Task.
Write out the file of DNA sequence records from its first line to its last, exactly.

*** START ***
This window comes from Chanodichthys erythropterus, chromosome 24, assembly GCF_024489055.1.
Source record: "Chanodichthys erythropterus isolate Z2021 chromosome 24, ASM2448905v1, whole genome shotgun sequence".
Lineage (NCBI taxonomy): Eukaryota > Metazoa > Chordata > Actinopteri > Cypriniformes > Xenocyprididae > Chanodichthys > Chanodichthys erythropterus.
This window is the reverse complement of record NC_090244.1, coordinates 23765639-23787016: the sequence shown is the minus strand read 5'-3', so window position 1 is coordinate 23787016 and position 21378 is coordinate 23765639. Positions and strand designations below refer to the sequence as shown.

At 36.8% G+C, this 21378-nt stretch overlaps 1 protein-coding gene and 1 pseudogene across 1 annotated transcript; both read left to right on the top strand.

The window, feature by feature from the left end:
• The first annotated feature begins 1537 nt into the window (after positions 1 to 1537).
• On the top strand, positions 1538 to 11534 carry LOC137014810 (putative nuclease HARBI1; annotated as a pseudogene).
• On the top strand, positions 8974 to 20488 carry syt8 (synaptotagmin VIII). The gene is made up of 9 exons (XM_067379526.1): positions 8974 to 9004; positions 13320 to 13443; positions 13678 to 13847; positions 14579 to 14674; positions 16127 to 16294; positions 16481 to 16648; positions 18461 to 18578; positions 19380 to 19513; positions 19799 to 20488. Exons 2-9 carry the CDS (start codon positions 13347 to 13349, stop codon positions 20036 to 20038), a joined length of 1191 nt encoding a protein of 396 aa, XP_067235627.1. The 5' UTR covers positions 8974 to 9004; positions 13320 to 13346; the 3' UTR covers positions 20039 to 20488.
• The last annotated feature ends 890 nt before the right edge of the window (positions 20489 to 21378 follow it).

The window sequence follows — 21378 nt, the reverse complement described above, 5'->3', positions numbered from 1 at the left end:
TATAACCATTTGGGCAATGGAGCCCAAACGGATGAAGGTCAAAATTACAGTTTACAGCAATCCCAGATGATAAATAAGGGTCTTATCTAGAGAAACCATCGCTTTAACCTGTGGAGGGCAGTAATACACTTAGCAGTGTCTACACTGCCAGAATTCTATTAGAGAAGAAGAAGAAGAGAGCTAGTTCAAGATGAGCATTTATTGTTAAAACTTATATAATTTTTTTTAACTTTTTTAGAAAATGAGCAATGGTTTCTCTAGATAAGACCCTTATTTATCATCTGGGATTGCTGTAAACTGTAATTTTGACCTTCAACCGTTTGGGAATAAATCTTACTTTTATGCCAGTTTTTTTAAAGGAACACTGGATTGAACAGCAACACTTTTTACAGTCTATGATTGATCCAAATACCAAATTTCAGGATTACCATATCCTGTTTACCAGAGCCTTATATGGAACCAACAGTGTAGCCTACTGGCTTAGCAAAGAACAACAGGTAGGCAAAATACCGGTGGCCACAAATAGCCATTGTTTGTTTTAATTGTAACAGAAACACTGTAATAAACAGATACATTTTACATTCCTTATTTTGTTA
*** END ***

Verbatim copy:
This window comes from Chanodichthys erythropterus, chromosome 24, assembly GCF_024489055.1.
Source record: "Chanodichthys erythropterus isolate Z2021 chromosome 24, ASM2448905v1, whole genome shotgun sequence".
Lineage (NCBI taxonomy): Eukaryota > Metazoa > Chordata > Actinopteri > Cypriniformes > Xenocyprididae > Chanodichthys > Chanodichthys erythropterus.
This window is the reverse complement of record NC_090244.1, coordinates 23765639-23787016: the sequence shown is the minus strand read 5'-3', so window position 1 is coordinate 23787016 and position 21378 is coordinate 23765639. Positions and strand designations below refer to the sequence as shown.

At 36.8% G+C, this 21378-nt stretch overlaps 1 protein-coding gene and 1 pseudogene across 1 annotated transcript; both read left to right on the top strand.

The window, feature by feature from the left end:
• The first annotated feature begins 1537 nt into the window (after positions 1 to 1537).
• On the top strand, positions 1538 to 11534 carry LOC137014810 (putative nuclease HARBI1; annotated as a pseudogene).
• On the top strand, positions 8974 to 20488 carry syt8 (synaptotagmin VIII). The gene is made up of 9 exons (XM_067379526.1): positions 8974 to 9004; positions 13320 to 13443; positions 13678 to 13847; positions 14579 to 14674; positions 16127 to 16294; positions 16481 to 16648; positions 18461 to 18578; positions 19380 to 19513; positions 19799 to 20488. Exons 2-9 carry the CDS (start codon positions 13347 to 13349, stop codon positions 20036 to 20038), a joined length of 1191 nt encoding a protein of 396 aa, XP_067235627.1. The 5' UTR covers positions 8974 to 9004; positions 13320 to 13346; the 3' UTR covers positions 20039 to 20488.
• The last annotated feature ends 890 nt before the right edge of the window (positions 20489 to 21378 follow it).

The window sequence follows — 21378 nt, the reverse complement described above, 5'->3', positions numbered from 1 at the left end:
TATAACCATTTGGGCAATGGAGCCCAAACGGATGAAGGTCAAAATTACAGTTTACAGCAATCCCAGATGATAAATAAGGGTCTTATCTAGAGAAACCATCGCTTTAACCTGTGGAGGGCAGTAATACACTTAGCAGTGTCTACACTGCCAGAATTCTATTAGAGAAGAAGAAGAAGAGAGCTAGTTCAAGATGAGCATTTATTGTTAAAACTTATATAATTTTTTTTAACTTTTTTAGAAAATGAGCAATGGTTTCTCTAGATAAGACCCTTATTTATCATCTGGGATTGCTGTAAACTGTAATTTTGACCTTCAACCGTTTGGGAATAAATCTTACTTTTATGCCAGTTTTTTTAAAGGAACACTGGATTGAACAGCAACACTTTTTACAGTCTATGATTGATCCAAATACCAAATTTCAGGATTACCATATCCTGTTTACCAGAGCCTTATATGGAACCAACAGTGTAGCCTACTGGCTTAGCAAAGAACAACAGGTAGGCAAAATACCGGTGGCCACAAATAGCCATTGTTTGTTTTAATTGTAACAGAAACACTGTAATAAACAGATACATTTTACATTCCTTATTTTGTTA